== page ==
Accurate testing is critical to stopping an outbreak. When one person is confirmed positive for the disease, they can be put in isolation. Then, their contacts can be identified and put into quarantine, as well, effectively curtailing the spread of the disease.
And yet, the US has been extremely slow to roll out diagnostic testing for the coronavirus (Covid-19). A combination of factors has held up the development and distribution of a sanctioned Covid-19 diagnostic test, including the monopolisation of development by the Centers for Disease Control and Prevention (CDC) and a faulty test reagent that caused a massive setback just when the CDC had finally started distributing the test to the states.
In general, viral respiratory infections are detected using real-time reverse-transcriptase (RT) polymerase chain reaction (PCR) tests. PCR is a common tool used to detect the presence of a pathogen, using nuclear probes for a specific section of DNA. To successfully perform PCR, the reaction (e.g. reagents, DNA sample, etc.) must be very clean. Any cross-contamination between samples or from previous reactions can return a false result. To control this, a ‘negative control’ reaction is included to ensure the quality of the results. A negative control is a control reaction that contains all of the same components of the PCR reaction except the viral sample.
In the US, the only Covid-19 diagnostic test available was through the CDC. Having only one national governing body in control of this created a significant bottleneck in testing suspected patients and curbing the spread and of the disease. Disaster struck when issues arose with one of the test reagents, the negative control, which cast doubt on the validity of the test itself when the CDC finally made the test available to other states, as reported by the journal Science, on 28 February.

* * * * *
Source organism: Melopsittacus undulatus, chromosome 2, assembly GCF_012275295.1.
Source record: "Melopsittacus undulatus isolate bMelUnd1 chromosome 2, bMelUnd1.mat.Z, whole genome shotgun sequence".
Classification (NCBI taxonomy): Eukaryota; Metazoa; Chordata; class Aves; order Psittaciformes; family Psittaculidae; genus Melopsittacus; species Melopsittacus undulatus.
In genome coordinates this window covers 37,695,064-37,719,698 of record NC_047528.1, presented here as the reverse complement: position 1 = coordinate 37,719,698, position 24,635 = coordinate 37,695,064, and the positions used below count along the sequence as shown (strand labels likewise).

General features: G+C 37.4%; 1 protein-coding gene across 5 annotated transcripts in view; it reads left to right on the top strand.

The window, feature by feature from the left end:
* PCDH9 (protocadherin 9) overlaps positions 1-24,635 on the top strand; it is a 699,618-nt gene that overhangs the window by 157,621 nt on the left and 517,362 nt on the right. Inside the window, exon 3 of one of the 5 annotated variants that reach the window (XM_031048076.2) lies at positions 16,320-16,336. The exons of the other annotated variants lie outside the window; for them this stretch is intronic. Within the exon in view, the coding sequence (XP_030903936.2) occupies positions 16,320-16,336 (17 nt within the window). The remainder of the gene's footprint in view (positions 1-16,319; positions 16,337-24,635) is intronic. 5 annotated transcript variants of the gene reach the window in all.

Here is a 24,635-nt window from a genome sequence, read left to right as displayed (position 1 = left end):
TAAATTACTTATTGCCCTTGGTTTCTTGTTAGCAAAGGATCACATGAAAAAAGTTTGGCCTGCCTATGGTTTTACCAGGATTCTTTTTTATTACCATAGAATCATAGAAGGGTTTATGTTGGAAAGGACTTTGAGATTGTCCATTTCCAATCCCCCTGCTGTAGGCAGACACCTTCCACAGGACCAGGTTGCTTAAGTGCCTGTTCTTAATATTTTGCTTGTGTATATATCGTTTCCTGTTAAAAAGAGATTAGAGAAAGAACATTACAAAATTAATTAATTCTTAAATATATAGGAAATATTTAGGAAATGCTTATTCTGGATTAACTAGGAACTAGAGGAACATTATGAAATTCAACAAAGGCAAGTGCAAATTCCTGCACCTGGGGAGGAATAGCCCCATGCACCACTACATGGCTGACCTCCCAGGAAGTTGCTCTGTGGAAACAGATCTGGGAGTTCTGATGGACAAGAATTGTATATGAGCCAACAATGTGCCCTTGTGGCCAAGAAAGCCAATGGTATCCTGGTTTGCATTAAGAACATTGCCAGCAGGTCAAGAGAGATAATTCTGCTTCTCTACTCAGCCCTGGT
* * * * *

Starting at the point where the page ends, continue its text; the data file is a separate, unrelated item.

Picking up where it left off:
In stark contrast to the 2,000 coronavirus tests done by the US so far, as sourced by the Atlantic, South Korea has already performed more than 140,000 coronavirus tests. The quick response of the South Korean Government to roll out testing, including programmes such as drive-through testing stations, to the Covid-19 outbreak is seen as one of the major reasons that the mortality rate is only 0.6% as compared to the current global mortality rate of 3.4%, as estimated by the World Health Organization.
In Seattle, the US city with the most Covid-19 cases, the Bill and Melinda Gates Foundation has committed $5m to battle the outbreak in the area, which includes the development of home testing kits for Covid-19. This would enable people in Seattle to swab their noses and send the samples back for analysis, which would encourage testing and prevent an overflow of patients coming into healthcare centres once state-wide testing becomes available. With more and more states advocating for regional control of Covid-19 testing, GlobalData expects Covid-19 diagnostic tests in the US to reach thousands every day.